As temperatures go down, heating bills are set to soar.
Temperatures are unseasonably cold in many areas of the country, and the cost of heating your home this winter could rise sharply from last year — especially if you use natural gas. The Energy Department estimates it will cost 17 percent more if you live in the Northeast. For residents in the South, the cost goes up more than 12 percent, and by nearly that much in the Midwest. The increase in the West is expected to be about 7 percent higher. Electricity costs are likely to rise by 2 to 5 percent across the country.
That may have you thinking about alternatives. You could join the move to solar panels. Installations rose by about 20 percent this year and an industry trade group expects even faster expansion in 2014. Solar stocks have done even better. SolarCity (SCTY) and SunPower (SPWR) both up more than 300 percent this year.
Here on Wall Street, the Dow Jones industrial average (^DJI) fell 129 points Wednesday, the Standard & Poor’s 500 index (^GPSC) lost 20 and the Nasdaq composite (^IXIC) dropped 57 points.
Standard & Poor’s has friended Facebook (FB). It was only a matter of time until the social media giant joined the closely watched S&P 500 index. That takes effect at the close of trading next Friday. Facebook’s market value now tops $120 billion.
The world’s largest hotel chain goes public this morning. Hilton Worldwide raised $2.3 billion with its IPO, pricing its stock at $20 a share. That values the company at nearly $20 billion. Eventually, some of the money could be used to spruce up rooms and facilities. Private-equity firm Blackstone Group (BX) bought Hilton in 2007. It will trade under the same ticker symbol it had back then — HLT.
And Vera Bradley (VRA), the maker of women’s accessories, is out of style with today’s investors. It posted solid earnings, but issued a disappointing outlook for the current quarter and next year.
Warren Buffett is a great investor, but what makes him rich is that he’s been a great investor for two thirds of a century. Of his current $60 billion net worth, $59.7 billion was added after his 50th birthday, and $57 billion came after his 60th. If Buffett started saving in his 30s and retired in his 60s, you would have never heard of him. His secret is time.
Most people don’t start saving in meaningful amounts until a decade or two before retirement, which severely limits the power of compounding. That’s unfortunate, and there’s no way to fix it retroactively. It’s a good reminder of how important it is to teach young people to start saving as soon as possible.
1. Compound interest is what will make you rich. And it takes time.
Future market returns will equal the dividend yield + earnings growth +/- change in the earnings multiple (valuations). That’s really all there is to it.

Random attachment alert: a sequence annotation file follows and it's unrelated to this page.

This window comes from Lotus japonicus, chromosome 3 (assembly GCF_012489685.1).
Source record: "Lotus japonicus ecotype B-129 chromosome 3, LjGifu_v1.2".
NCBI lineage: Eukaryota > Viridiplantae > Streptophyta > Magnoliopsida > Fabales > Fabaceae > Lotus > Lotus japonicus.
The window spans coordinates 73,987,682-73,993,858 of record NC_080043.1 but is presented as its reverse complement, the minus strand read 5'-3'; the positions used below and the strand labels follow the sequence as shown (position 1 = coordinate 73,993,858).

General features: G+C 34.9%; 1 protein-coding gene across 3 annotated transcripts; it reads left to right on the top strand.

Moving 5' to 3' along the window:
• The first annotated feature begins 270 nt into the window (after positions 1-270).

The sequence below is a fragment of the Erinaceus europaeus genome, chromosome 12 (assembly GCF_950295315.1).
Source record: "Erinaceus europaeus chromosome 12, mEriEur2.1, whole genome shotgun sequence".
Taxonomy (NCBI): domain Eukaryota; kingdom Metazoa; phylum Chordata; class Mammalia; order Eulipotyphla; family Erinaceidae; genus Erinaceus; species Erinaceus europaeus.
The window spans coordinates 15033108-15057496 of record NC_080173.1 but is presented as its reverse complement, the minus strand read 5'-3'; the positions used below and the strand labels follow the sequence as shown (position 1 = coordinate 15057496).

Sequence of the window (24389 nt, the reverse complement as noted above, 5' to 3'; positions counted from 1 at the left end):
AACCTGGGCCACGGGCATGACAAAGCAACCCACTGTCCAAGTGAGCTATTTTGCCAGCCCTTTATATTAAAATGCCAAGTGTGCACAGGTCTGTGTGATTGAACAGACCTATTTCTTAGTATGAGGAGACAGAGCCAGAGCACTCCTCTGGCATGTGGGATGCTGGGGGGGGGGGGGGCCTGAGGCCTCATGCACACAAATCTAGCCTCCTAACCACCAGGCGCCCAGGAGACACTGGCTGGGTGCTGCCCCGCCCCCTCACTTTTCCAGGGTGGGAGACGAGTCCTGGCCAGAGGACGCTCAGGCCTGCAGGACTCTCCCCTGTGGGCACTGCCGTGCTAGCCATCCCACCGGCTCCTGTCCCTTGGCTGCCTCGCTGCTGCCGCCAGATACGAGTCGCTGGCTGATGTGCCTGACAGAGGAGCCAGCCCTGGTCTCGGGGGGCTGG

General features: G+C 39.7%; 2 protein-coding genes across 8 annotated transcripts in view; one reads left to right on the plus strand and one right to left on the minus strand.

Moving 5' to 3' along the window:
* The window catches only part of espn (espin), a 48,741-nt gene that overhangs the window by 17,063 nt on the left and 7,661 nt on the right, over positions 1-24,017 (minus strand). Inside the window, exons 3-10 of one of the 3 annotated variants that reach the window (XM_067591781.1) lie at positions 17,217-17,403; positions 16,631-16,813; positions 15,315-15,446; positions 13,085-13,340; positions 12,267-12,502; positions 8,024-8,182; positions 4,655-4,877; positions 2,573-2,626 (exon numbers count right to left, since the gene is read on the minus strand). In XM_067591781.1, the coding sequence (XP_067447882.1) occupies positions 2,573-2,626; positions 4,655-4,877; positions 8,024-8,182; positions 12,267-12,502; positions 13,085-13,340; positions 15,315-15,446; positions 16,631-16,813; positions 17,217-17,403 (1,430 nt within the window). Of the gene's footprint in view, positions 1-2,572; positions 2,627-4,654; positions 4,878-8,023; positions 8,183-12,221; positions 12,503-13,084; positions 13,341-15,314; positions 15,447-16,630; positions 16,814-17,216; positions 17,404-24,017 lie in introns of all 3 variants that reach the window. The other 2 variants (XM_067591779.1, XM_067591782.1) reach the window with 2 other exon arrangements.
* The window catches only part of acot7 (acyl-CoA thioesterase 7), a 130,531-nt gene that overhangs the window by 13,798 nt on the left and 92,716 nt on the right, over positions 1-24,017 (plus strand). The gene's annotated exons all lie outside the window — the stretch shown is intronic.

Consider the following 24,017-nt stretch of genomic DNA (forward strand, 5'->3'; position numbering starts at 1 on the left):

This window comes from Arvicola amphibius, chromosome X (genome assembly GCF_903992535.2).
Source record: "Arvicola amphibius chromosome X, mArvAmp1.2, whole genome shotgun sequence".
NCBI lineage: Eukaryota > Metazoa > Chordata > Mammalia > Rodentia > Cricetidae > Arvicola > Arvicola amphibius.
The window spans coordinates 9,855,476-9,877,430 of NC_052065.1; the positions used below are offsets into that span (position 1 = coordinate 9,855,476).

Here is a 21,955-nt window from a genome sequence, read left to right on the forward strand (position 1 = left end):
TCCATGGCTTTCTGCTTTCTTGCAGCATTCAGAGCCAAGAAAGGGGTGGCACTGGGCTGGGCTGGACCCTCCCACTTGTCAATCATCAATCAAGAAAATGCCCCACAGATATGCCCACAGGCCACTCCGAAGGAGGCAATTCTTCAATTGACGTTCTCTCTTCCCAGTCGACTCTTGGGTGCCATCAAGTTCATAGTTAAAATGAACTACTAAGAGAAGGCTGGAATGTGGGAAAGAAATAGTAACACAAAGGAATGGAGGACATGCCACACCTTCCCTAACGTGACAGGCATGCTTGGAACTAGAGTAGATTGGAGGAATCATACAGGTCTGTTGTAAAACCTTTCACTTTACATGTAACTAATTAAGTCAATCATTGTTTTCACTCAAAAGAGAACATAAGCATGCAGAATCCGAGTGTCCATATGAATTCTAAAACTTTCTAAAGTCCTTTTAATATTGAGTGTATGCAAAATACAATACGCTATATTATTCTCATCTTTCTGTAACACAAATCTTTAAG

The dividend yield we know: It’s currently 2%. A reasonable guess of future earnings growth is 5% a year. What about the change in earnings multiples? That’s totally unknowable.
Earnings multiples reflect people’s feelings about the future. And there’s just no way to know what people are going to think about the future in the future. How could you?
If someone said, "I think most people will be in a 10% better mood in the year 2023," we’d call them delusional. When someone does the same thing by projecting 10-year market returns, we call them analysts.
2. The single largest variable that affects returns is valuations — and you have no idea what they'll do
Someone who bought a low-cost S&P 500 index fund in 2003 earned a 97% return by the end of 2012. That’s great! And they didn’t need to know a thing about portfolio management, technical analysis, or suffer through a single segment of "The Lighting Round."
Meanwhile, the average equity market neutral fancy-pants hedge fund lost 4.7% of its value over the same period, according to data from Dow Jones Credit Suisse Hedge Fund Indices. The average long-short equity hedge fund produced a 96% total return — still short of an index fund.
Investing is not like a computer: Simple and basic can be more powerful than complex and cutting-edge. And it’s not like golf: The spectators have a pretty good chance of humbling the pros.
3. Simple is usually better than smart
Most investors understand that stocks produce superior long-term returns, but at the cost of higher volatility. Yet every time — every single time — there’s even a hint of volatility, the same cry is heard from the investing public: "What is going on?!"
Nine times out of ten, the correct answer is the same: Nothing is going on. This is just what stocks do.
Since 1900 the S&P 500 (^GSPC) has returned about 6% per year, but the average difference between any year’s highest close and lowest close is 23%. Remember this the next time someone tries to explain why the market is up or down by a few percentage points. They are basically trying to explain why summer came after spring.
Someone once asked J.P. Morgan what the market will do. "It will fluctuate," he allegedly said. Truer words have never been spoken.
4. The odds of the stock market experiencing high volatility are 100%
The vast majority of financial products are sold by people whose only interest in your wealth is the amount of fees they can sucker you out of.
You need no experience, credentials, or even common sense to be a financial pundit. Sadly, the louder and more bombastic a pundit is, the more attention he’ll receive, even though it makes him more likely to be wrong.
This is perhaps the most important theory in finance. Until it is understood you stand a high chance of being bamboozled and misled at every corner.
"Everything else is cream cheese."
5. The industry is dominated by cranks, charlatans and salesmen
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